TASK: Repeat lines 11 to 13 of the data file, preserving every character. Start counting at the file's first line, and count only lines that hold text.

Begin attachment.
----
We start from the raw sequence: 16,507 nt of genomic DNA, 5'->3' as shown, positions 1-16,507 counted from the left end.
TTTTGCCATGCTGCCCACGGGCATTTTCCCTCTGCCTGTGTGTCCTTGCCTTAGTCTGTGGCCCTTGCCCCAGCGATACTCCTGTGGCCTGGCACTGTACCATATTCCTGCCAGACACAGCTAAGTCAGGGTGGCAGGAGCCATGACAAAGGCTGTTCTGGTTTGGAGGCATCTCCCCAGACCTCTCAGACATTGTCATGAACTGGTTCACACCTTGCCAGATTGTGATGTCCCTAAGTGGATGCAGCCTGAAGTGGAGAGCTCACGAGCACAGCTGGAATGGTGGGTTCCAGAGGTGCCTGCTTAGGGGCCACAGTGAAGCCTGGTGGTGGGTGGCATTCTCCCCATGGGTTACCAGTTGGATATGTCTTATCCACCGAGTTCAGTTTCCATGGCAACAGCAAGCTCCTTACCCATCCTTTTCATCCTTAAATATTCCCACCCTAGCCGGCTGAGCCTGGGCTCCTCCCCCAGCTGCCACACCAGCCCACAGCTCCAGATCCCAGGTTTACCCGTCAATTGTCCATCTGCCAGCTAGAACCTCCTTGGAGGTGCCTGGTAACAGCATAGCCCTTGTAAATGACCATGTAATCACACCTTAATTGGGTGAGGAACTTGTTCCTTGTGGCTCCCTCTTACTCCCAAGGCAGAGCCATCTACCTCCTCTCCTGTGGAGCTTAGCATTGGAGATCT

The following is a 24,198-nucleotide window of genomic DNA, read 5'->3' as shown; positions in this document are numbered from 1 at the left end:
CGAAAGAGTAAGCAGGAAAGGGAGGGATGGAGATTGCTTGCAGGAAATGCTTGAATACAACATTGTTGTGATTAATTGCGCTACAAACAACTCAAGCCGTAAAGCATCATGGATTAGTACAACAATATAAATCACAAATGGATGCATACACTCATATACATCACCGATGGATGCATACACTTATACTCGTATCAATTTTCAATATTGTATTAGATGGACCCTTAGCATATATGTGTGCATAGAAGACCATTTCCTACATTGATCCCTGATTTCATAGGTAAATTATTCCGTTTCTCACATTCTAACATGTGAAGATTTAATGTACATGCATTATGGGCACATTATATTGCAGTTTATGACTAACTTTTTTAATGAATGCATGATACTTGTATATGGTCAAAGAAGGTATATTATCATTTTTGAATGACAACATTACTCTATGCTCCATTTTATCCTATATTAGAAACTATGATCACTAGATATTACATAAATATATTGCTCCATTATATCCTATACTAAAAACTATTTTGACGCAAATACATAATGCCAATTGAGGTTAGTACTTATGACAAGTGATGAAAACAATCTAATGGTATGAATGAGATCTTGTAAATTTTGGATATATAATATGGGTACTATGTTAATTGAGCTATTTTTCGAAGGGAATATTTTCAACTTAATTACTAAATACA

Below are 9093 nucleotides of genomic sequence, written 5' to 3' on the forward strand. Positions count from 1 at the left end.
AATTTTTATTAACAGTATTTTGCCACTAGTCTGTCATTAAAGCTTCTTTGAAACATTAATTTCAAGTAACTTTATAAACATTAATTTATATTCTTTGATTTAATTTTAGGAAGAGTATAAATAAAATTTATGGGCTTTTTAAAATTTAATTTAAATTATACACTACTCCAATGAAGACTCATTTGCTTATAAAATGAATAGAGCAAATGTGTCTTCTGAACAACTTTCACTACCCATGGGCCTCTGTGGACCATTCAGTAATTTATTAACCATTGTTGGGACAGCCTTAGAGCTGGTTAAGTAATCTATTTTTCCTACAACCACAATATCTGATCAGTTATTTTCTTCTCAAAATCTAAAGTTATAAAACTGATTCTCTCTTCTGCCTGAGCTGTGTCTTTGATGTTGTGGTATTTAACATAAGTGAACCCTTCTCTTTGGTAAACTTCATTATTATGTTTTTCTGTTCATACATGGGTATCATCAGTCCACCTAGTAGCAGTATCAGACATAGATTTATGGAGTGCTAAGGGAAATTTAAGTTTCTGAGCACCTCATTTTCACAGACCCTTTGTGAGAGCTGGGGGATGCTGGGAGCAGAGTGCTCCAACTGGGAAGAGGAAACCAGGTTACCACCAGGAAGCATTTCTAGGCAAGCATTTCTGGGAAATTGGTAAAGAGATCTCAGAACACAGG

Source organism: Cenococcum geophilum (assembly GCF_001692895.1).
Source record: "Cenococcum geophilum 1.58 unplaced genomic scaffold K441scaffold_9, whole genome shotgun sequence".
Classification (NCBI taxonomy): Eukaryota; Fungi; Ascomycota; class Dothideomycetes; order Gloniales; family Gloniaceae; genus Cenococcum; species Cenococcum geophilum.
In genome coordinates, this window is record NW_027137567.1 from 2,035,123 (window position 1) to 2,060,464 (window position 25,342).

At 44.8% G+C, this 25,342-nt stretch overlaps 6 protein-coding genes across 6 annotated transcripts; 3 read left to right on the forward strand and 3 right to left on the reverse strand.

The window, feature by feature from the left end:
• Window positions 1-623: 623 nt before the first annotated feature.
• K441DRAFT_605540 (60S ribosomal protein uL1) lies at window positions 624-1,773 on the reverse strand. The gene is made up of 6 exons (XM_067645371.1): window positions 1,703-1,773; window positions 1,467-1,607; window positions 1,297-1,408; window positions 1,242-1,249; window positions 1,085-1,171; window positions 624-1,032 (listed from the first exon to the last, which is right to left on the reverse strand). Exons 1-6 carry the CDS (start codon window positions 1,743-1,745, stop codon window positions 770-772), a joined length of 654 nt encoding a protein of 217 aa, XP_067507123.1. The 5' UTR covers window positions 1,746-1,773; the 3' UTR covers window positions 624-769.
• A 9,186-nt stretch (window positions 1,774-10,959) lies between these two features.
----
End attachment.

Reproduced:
At 44.8% G+C, this 25,342-nt stretch overlaps 6 protein-coding genes across 6 annotated transcripts; 3 read left to right on the forward strand and 3 right to left on the reverse strand.

The window, feature by feature from the left end:
• Window positions 1-623: 623 nt before the first annotated feature.